While immigrants draw much of the attention, it’s their children who are proving to be the most fruitful recruiting ground for radical jihad in the U.S., accounting for at least half of the deadly attacks over the past decade.
The latest instance of the second-generation terrorist syndrome played out in Orlando, Florida, over the weekend when Omar Mateen, son of immigrants from Afghanistan, went on a jihad-inspired rampage, killing 49 people and wounding 53 others in the worst mass shooting in U.S. history.
He follows in the footsteps of Syed Rizwan Farook, one of the San Bernardino, California, terrorists who was the son of Pakistanis; Nadir Soofi, one of two men who attacked a drawing competition in Garland, Texas, last year and whose father was from Pakistan; and then-Maj. Nidal Hassan, the child of Palestinian immigrants whose shooting rampage at Fort Hood, Texas, in 2009 set off the modern round of deadly lone-wolf attacks.
In other cases, attackers were immigrants brought to the U.S. as young children. They grew up in the U.S. but were besieged by questions of identity.
“Historically, the ‘high stress’ generation for American immigrants has been second generation,” said former CIA Director Michael V. Hayden. “Mom and Pop can rely on the culture of where they came from. Their grandchildren will be (more or less) thoroughly American. The generation in between, though, is anchored neither in the old or in the new. They often are searching for self or identity beyond self.”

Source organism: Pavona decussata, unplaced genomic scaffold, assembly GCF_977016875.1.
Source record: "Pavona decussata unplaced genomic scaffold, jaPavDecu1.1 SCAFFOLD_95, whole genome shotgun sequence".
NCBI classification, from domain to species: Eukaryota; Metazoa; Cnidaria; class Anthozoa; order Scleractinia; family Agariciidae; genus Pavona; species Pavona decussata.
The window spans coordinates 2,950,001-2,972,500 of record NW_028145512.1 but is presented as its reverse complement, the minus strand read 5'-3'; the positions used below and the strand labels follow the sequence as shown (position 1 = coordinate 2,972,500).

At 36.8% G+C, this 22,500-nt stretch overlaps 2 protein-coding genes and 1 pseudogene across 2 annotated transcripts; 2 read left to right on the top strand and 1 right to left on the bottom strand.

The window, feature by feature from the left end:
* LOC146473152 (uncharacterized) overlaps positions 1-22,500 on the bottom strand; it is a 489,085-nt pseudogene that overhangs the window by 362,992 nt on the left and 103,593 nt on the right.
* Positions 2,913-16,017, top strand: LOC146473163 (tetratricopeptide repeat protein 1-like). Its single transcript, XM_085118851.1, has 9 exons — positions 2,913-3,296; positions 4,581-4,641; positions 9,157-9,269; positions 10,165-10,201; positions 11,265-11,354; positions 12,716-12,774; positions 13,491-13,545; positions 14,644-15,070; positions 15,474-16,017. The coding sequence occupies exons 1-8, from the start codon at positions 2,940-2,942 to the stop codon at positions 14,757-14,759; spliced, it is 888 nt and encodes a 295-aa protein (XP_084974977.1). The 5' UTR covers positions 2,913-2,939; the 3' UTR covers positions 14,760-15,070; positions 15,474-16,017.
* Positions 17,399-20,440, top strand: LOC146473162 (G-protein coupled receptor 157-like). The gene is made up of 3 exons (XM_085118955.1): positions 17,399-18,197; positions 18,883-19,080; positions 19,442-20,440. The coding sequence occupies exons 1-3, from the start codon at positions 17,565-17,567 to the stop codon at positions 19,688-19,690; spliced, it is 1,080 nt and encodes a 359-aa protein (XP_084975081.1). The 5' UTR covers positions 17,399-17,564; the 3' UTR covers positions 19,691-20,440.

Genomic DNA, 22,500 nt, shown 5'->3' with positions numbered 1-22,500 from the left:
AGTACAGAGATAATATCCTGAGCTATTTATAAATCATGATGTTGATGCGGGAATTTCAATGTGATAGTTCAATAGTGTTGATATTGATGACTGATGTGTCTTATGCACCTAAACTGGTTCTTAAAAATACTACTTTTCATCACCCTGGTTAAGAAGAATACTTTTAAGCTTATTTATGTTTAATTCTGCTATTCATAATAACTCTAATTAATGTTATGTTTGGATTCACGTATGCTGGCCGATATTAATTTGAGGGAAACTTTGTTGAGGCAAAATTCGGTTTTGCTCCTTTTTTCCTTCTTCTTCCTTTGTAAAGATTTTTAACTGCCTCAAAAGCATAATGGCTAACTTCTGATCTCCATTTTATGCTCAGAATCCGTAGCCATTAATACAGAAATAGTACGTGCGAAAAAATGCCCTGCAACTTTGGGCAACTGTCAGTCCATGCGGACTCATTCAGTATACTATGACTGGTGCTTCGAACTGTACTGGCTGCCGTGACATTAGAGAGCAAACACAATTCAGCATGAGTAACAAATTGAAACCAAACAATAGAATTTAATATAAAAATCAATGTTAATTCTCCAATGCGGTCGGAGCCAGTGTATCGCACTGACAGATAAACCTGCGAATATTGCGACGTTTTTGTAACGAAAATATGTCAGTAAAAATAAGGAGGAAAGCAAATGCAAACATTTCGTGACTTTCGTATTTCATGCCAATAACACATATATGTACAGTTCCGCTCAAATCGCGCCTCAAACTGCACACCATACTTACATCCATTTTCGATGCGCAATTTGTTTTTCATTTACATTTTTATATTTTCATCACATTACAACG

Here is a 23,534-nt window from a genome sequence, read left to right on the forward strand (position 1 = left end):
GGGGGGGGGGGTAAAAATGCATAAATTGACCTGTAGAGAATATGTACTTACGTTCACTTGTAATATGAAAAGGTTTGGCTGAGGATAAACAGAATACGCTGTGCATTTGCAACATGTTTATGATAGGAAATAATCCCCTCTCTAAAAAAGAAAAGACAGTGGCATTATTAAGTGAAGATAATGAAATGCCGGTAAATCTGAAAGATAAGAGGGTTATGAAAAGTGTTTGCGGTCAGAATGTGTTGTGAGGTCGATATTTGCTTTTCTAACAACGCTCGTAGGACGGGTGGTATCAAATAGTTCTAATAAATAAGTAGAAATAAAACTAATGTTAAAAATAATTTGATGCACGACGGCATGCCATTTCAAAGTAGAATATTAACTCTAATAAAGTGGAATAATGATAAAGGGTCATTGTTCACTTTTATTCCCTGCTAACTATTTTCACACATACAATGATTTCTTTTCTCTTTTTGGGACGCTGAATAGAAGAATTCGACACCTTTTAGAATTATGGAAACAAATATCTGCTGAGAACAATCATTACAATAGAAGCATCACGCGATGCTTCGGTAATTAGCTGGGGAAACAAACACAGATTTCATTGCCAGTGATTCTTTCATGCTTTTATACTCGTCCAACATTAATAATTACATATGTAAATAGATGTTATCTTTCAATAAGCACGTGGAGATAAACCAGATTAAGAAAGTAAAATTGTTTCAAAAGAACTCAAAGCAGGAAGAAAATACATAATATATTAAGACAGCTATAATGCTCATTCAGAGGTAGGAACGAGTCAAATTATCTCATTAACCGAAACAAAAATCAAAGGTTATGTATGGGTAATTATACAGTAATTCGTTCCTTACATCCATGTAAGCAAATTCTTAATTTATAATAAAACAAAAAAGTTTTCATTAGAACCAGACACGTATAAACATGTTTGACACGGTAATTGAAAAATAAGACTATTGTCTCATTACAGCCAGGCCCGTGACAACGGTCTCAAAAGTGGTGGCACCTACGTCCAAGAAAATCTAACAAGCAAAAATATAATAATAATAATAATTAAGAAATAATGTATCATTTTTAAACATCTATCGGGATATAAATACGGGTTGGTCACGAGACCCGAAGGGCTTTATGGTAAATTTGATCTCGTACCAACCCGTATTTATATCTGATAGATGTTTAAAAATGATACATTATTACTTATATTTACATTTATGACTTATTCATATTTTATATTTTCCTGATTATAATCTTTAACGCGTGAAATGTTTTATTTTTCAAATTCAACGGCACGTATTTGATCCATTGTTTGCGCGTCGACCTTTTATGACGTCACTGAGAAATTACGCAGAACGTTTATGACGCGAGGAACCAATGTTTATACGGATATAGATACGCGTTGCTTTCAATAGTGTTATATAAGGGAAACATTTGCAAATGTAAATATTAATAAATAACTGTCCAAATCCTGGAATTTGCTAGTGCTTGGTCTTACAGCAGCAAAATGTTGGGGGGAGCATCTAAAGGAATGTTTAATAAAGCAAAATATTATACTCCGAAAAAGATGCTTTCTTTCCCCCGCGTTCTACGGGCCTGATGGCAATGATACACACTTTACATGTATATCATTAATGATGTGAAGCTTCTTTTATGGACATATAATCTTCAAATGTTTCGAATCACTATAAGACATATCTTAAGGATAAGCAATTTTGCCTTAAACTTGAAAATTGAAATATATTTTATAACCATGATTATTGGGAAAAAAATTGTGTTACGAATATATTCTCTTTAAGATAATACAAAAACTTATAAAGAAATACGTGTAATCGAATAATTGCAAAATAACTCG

Alejandro Beutel, a researcher at the University of Maryland’s National Consortium for the Study of Terrorism and Responses to Terrorism, said many first-generation Americans face identity issues and often that’s healthy, spurring a desire for greater civic involvement. But some people–particularly those from Muslim-majority societies–can have deeper struggles, caught between seeing themselves as fully American or as part of their parents’ home cultures.
Hedieh Mirahmadi, president of the World Organization for Resource Development and Education and an authority on countering violent extremism, said part of the struggle is “religious literacy,” and a saying in Muslim communities that “if you don’t teach your child Islam someone else will.”
Parents are often culturally Muslim but their children are more religiously devoted and seek out instruction online, where they are ripe for recruitment.
“There’s a responsibility for immigrant families to realize that their children may be learning religion online and there may be deviant interpretations online they may be subjected to,” she said.